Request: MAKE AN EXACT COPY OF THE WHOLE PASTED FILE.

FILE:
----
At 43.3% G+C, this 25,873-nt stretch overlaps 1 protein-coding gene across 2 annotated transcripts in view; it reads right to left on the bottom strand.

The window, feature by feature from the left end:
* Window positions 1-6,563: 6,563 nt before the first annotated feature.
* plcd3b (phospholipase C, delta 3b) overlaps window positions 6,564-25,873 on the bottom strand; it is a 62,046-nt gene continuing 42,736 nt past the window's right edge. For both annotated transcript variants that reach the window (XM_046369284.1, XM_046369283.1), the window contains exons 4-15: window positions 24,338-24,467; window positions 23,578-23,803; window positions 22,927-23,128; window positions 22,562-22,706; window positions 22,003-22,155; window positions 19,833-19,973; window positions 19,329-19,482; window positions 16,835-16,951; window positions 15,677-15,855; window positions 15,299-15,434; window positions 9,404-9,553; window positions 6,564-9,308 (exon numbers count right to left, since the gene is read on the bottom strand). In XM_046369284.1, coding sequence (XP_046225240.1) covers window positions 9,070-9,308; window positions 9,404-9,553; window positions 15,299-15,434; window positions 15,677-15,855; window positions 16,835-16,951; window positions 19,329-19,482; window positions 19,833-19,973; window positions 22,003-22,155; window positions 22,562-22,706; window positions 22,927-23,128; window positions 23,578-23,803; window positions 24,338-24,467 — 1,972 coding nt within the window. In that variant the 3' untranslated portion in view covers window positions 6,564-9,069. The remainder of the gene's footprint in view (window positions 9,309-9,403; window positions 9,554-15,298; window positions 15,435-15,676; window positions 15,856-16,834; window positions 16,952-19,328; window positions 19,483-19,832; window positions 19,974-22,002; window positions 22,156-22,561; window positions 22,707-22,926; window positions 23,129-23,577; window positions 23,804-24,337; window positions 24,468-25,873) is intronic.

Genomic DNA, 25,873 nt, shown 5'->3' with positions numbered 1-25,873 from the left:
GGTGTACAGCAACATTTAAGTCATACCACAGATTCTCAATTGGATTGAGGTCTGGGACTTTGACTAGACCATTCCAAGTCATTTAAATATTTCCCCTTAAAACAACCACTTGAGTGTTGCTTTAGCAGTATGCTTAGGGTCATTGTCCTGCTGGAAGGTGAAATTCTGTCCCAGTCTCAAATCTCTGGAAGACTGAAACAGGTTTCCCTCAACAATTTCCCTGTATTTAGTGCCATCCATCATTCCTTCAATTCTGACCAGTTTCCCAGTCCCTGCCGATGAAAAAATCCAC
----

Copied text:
At 43.3% G+C, this 25,873-nt stretch overlaps 1 protein-coding gene across 2 annotated transcripts in view; it reads right to left on the bottom strand.

The window, feature by feature from the left end:
* Window positions 1-6,563: 6,563 nt before the first annotated feature.
* plcd3b (phospholipase C, delta 3b) overlaps window positions 6,564-25,873 on the bottom strand; it is a 62,046-nt gene continuing 42,736 nt past the window's right edge. For both annotated transcript variants that reach the window (XM_046369284.1, XM_046369283.1), the window contains exons 4-15: window positions 24,338-24,467; window positions 23,578-23,803; window positions 22,927-23,128; window positions 22,562-22,706; window positions 22,003-22,155; window positions 19,833-19,973; window positions 19,329-19,482; window positions 16,835-16,951; window positions 15,677-15,855; window positions 15,299-15,434; window positions 9,404-9,553; window positions 6,564-9,308 (exon numbers count right to left, since the gene is read on the bottom strand). In XM_046369284.1, coding sequence (XP_046225240.1) covers window positions 9,070-9,308; window positions 9,404-9,553; window positions 15,299-15,434; window positions 15,677-15,855; window positions 16,835-16,951; window positions 19,329-19,482; window positions 19,833-19,973; window positions 22,003-22,155; window positions 22,562-22,706; window positions 22,927-23,128; window positions 23,578-23,803; window positions 24,338-24,467 — 1,972 coding nt within the window. In that variant the 3' untranslated portion in view covers window positions 6,564-9,069. The remainder of the gene's footprint in view (window positions 9,309-9,403; window positions 9,554-15,298; window positions 15,435-15,676; window positions 15,856-16,834; window positions 16,952-19,328; window positions 19,483-19,832; window positions 19,974-22,002; window positions 22,156-22,561; window positions 22,707-22,926; window positions 23,129-23,577; window positions 23,804-24,337; window positions 24,468-25,873) is intronic.

Genomic DNA, 25,873 nt, shown 5'->3' with positions numbered 1-25,873 from the left:
GGTGTACAGCAACATTTAAGTCATACCACAGATTCTCAATTGGATTGAGGTCTGGGACTTTGACTAGACCATTCCAAGTCATTTAAATATTTCCCCTTAAAACAACCACTTGAGTGTTGCTTTAGCAGTATGCTTAGGGTCATTGTCCTGCTGGAAGGTGAAATTCTGTCCCAGTCTCAAATCTCTGGAAGACTGAAACAGGTTTCCCTCAACAATTTCCCTGTATTTAGTGCCATCCATCATTCCTTCAATTCTGACCAGTTTCCCAGTCCCTGCCGATGAAAAAATCCAC